Today's public sector borrowing figures make for grim reading, but chancellor George Osborne may be happy to see that the deficit has narrowed. This March saw a deficit of £120.6bn, £300m smaller than the same month last year. To many, £300m may seem a large sum, but it is worth putting in perspective. Government spending in 2011-2012 totalled £694.9bn:
A saving of £300m is a piffling 0.04 per cent of what was spent in just one year. The Department for Culture, Media & Sport, often cited as an example of a government department that could easily be scrapped with minimal reshuffling of some roles only accounts for £6.7bn, less than one per cent of total expenditure.
It appears that after accounting for the reclassifications of Northern Rock and Bradford & Bingley assets the deficit is actually £400m higher than last year. However you look at the numbers, government attempts to get the books in order are embarrassing. The task is not an easy one, as the large items (health, welfare, pensions, education, and defence) can not easily be tackled. Reducing spending in these areas would require reform to these services.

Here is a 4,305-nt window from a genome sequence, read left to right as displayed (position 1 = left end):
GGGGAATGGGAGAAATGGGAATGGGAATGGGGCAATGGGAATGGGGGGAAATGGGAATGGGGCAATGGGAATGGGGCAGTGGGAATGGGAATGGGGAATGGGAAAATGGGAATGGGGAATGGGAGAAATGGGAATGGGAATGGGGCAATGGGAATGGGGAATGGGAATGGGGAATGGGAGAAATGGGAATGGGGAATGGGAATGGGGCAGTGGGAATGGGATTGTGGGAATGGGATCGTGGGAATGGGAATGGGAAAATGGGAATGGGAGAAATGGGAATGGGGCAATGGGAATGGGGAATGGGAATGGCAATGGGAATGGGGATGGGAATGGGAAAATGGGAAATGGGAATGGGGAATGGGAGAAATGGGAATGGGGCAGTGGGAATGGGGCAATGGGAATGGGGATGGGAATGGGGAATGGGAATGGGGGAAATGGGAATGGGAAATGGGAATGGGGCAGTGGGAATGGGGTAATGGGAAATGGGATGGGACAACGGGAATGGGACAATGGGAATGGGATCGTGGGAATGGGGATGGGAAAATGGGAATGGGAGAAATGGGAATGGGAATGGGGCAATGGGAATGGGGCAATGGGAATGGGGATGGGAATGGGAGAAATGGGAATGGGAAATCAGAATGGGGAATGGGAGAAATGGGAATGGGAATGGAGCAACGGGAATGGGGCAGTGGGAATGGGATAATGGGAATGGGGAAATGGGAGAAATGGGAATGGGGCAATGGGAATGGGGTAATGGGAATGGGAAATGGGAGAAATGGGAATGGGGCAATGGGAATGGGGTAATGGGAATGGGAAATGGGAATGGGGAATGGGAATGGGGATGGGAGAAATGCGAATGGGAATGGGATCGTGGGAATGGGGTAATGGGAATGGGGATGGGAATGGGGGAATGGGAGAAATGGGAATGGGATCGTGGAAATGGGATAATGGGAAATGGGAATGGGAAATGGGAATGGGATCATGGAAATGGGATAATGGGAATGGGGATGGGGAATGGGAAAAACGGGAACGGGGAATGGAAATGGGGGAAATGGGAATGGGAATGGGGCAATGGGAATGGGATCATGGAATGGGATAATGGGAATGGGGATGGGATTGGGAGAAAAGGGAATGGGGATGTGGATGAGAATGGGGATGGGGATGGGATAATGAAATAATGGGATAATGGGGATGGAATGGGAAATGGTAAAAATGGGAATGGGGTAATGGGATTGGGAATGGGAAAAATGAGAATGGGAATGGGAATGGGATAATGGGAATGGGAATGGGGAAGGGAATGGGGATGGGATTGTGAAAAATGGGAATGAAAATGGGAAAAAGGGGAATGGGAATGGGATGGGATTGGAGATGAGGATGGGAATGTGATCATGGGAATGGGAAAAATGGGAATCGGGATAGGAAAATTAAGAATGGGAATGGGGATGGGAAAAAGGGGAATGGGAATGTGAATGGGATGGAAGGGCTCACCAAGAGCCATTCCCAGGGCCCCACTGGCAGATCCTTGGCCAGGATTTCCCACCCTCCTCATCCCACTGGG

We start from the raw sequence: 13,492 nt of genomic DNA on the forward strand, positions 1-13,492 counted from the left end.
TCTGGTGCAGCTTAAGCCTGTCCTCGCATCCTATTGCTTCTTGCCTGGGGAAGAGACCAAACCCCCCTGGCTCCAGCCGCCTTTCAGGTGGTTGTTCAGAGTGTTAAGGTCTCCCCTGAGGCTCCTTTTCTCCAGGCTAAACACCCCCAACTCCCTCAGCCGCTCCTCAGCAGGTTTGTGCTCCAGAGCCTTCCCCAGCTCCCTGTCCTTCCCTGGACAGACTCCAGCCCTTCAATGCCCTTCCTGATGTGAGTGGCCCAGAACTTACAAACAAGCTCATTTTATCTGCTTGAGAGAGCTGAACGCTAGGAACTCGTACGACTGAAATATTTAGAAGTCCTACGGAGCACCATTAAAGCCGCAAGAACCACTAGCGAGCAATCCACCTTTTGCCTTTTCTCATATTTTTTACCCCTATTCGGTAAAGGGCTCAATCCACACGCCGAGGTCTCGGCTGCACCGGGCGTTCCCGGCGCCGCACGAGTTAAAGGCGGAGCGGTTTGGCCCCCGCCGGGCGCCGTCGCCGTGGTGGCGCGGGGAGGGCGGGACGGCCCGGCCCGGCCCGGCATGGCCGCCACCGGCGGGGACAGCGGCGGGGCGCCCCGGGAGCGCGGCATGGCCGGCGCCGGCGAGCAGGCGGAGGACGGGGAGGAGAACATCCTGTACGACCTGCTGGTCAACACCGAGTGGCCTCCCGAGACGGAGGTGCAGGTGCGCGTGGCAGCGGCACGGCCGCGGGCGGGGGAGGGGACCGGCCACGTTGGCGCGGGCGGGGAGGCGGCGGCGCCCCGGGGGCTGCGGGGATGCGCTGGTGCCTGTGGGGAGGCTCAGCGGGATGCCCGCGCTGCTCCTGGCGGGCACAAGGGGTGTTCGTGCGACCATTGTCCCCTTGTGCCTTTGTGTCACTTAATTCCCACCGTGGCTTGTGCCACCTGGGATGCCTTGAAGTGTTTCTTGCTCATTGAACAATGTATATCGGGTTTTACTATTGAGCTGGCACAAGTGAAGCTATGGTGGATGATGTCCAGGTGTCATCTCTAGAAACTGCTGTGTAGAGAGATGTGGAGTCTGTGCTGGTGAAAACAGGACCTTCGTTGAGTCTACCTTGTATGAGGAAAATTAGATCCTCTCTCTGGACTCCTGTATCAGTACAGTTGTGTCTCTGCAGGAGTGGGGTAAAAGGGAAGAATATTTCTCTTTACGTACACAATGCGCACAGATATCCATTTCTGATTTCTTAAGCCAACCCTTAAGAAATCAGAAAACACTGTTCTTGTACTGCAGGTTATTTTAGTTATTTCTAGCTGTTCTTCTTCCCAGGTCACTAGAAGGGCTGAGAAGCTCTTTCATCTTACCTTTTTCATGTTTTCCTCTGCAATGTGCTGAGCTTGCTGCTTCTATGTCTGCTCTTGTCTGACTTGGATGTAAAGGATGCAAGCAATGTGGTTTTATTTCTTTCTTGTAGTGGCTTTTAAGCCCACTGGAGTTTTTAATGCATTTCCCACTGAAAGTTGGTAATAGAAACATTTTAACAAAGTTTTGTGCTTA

That is not to say that reform would not be desirable - many of these sectors are sorely lacking in competition as a result of ever increasing centralisation of powers - but the returns from such an approach would be gradual. If we can not begin to get to grips with them now then an anticipated rise in debt interest payments could dwarf any future growth, propelling debt to GDP ratios higher.
The areas that the coalition has decided to ringfence are expected to grow as a share of spending, and Dr Patrick Nolan argues that ringfencing is ill-advised:
Cuts have fallen on departments on political grounds, rather than to improve value for money. And areas like health haven’t benefited from the pressure to change and innovate, in the way that other services like policing are already showing.
Ring-fencing has also been a political own goal. As former New Zealand finance minister Sir Roger Douglas noted, it is harder to make the political case for reform when budgets are protected. Quite simply, running the value for money ruler over all spending means it is harder for ministers to complain when budgets get cut.
The result has been to create a perception of underfunding, while leaving the real drivers of spending unaddressed. In 2010, when the Comprehensive Spending Review was launched, a Treasury spokesman said: “Anyone who thinks the review is just about saving money is missing the point. This is a once-in-a-generation opportunity to transform the way that government works.” Yet by protecting the largest spending areas, the coalition has failed to achieve this vision.